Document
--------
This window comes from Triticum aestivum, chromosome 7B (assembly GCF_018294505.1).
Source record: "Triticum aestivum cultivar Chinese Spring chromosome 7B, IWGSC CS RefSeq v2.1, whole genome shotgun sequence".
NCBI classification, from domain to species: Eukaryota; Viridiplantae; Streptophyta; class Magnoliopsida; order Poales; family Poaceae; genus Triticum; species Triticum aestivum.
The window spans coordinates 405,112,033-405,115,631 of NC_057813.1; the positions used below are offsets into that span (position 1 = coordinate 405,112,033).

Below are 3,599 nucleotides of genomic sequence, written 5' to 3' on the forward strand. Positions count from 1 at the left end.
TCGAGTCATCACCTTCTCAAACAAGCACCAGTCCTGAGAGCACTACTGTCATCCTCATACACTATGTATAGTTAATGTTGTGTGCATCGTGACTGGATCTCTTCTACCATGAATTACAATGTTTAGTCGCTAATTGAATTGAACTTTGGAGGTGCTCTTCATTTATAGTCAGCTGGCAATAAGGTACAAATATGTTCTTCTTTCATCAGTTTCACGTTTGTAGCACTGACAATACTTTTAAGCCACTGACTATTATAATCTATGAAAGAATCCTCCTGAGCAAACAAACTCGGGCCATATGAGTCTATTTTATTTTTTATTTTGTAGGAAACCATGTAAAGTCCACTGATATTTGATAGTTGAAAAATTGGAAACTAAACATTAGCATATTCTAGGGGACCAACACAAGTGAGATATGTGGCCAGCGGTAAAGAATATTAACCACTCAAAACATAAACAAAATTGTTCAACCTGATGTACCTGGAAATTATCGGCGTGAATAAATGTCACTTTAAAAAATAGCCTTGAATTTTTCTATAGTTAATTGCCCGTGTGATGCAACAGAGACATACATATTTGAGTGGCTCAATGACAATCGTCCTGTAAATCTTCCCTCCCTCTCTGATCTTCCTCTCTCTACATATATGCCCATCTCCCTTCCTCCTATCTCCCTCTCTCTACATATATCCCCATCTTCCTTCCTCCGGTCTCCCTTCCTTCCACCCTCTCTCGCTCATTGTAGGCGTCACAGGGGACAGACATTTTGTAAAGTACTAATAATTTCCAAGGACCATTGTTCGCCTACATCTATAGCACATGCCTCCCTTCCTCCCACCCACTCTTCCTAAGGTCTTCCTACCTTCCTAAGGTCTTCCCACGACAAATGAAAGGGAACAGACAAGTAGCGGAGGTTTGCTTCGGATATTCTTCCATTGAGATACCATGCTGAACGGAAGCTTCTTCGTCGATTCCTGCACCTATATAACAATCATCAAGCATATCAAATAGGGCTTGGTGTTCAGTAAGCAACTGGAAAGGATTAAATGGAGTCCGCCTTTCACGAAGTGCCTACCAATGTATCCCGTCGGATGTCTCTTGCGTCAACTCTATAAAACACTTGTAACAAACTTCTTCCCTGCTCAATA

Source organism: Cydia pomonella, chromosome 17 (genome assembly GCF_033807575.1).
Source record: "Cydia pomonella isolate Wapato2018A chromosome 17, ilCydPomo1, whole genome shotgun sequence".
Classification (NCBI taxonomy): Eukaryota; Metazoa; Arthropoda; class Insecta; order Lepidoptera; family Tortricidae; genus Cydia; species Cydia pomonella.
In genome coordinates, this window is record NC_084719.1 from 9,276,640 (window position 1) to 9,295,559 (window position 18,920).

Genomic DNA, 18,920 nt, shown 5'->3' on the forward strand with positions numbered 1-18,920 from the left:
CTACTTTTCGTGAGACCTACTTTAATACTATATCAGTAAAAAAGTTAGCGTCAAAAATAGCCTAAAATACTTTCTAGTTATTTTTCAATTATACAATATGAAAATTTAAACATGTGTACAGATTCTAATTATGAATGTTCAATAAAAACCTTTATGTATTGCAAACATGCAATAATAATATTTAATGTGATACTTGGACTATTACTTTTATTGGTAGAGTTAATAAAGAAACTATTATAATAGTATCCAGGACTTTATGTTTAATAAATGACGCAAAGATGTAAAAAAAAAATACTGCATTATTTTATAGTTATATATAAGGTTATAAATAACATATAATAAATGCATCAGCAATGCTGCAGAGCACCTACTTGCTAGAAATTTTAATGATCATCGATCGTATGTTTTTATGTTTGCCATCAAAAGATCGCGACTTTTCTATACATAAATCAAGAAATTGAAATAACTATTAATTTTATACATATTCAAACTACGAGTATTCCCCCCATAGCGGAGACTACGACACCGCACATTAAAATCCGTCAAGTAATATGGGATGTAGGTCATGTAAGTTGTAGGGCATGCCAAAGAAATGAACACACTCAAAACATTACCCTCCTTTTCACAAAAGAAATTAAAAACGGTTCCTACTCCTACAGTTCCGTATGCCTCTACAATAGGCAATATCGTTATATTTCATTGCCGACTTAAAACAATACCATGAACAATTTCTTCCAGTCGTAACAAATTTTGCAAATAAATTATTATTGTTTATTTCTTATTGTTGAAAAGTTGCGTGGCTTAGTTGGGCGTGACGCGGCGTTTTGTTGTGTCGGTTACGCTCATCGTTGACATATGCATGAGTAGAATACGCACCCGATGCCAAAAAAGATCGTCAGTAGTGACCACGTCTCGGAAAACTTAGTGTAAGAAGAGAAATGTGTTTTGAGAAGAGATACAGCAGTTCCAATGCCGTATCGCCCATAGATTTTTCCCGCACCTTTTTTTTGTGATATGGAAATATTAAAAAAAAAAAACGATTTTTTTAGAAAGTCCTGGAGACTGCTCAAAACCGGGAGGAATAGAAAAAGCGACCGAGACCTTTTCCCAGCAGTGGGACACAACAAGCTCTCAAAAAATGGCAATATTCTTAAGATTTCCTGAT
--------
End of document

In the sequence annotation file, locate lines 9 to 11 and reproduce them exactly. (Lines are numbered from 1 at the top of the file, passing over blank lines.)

Classification (NCBI taxonomy): Eukaryota; Metazoa; Arthropoda; class Insecta; order Lepidoptera; family Tortricidae; genus Cydia; species Cydia pomonella.
In genome coordinates, this window is record NC_084719.1 from 9,276,640 (window position 1) to 9,295,559 (window position 18,920).

Genomic DNA, 18,920 nt, shown 5'->3' on the forward strand with positions numbered 1-18,920 from the left: